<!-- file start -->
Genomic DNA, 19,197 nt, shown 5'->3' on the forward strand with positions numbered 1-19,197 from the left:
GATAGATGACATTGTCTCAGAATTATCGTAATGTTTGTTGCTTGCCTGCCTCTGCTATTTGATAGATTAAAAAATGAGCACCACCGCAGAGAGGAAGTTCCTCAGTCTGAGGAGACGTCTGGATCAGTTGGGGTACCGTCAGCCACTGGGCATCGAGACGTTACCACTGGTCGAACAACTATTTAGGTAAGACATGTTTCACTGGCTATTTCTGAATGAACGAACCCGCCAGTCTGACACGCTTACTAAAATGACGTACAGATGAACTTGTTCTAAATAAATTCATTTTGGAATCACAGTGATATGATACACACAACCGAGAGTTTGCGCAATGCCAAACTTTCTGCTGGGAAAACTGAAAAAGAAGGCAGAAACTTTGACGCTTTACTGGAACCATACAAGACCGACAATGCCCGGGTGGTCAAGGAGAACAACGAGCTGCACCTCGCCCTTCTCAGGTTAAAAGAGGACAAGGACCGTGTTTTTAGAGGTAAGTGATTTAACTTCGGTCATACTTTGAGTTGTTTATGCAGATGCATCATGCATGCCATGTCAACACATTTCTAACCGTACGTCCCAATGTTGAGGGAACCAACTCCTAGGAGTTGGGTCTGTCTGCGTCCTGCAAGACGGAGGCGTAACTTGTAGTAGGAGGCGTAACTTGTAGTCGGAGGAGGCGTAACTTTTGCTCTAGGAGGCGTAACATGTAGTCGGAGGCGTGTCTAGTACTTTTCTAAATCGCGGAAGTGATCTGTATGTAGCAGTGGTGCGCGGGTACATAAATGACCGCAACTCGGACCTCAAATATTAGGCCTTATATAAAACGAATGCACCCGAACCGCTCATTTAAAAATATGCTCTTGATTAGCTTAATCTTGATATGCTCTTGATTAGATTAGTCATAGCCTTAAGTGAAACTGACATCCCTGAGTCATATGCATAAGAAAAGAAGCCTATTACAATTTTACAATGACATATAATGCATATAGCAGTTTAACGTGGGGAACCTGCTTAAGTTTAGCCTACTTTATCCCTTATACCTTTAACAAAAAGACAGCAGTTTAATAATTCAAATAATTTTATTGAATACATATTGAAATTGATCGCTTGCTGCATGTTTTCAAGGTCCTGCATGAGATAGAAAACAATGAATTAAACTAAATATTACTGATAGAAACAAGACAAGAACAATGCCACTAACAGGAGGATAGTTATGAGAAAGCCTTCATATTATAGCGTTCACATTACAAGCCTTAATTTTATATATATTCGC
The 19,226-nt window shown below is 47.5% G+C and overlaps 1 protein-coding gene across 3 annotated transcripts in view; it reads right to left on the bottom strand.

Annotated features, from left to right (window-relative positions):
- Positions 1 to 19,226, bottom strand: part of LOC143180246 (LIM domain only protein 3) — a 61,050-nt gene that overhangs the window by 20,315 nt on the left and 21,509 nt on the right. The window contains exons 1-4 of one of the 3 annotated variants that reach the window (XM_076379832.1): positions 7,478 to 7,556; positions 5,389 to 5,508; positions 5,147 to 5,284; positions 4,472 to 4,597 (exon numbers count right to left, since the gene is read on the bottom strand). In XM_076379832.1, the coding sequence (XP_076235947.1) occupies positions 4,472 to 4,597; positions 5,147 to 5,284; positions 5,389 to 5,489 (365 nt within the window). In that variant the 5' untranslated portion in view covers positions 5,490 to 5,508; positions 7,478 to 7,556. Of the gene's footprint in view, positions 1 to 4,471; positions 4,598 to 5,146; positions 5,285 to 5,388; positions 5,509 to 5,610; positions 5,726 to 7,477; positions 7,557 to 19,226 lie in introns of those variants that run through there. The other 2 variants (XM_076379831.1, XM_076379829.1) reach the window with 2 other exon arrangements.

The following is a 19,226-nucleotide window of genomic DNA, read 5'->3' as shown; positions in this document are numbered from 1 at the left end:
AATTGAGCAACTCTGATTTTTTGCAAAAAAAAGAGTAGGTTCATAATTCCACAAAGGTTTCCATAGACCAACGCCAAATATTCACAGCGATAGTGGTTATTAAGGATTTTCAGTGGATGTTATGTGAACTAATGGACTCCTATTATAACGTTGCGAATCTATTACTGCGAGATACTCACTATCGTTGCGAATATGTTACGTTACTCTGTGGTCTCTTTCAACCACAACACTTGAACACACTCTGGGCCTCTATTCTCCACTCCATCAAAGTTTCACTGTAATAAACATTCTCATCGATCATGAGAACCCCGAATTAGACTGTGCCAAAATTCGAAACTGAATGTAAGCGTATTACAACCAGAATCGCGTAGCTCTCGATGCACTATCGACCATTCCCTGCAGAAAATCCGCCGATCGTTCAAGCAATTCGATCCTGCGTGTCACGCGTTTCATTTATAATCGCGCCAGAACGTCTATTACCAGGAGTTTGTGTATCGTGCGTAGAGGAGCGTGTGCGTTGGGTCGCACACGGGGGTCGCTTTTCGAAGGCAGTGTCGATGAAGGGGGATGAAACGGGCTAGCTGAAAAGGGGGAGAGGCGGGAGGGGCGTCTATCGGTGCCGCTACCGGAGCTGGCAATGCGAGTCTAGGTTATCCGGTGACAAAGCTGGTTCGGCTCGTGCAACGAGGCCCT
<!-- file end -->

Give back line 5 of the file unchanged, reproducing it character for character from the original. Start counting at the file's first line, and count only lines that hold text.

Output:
- Positions 1 to 19,226, bottom strand: part of LOC143180246 (LIM domain only protein 3) — a 61,050-nt gene that overhangs the window by 20,315 nt on the left and 21,509 nt on the right. The window contains exons 1-4 of one of the 3 annotated variants that reach the window (XM_076379832.1): positions 7,478 to 7,556; positions 5,389 to 5,508; positions 5,147 to 5,284; positions 4,472 to 4,597 (exon numbers count right to left, since the gene is read on the bottom strand). In XM_076379832.1, the coding sequence (XP_076235947.1) occupies positions 4,472 to 4,597; positions 5,147 to 5,284; positions 5,389 to 5,489 (365 nt within the window). In that variant the 5' untranslated portion in view covers positions 5,490 to 5,508; positions 7,478 to 7,556. Of the gene's footprint in view, positions 1 to 4,471; positions 4,598 to 5,146; positions 5,285 to 5,388; positions 5,509 to 5,610; positions 5,726 to 7,477; positions 7,557 to 19,226 lie in introns of those variants that run through there. The other 2 variants (XM_076379831.1, XM_076379829.1) reach the window with 2 other exon arrangements.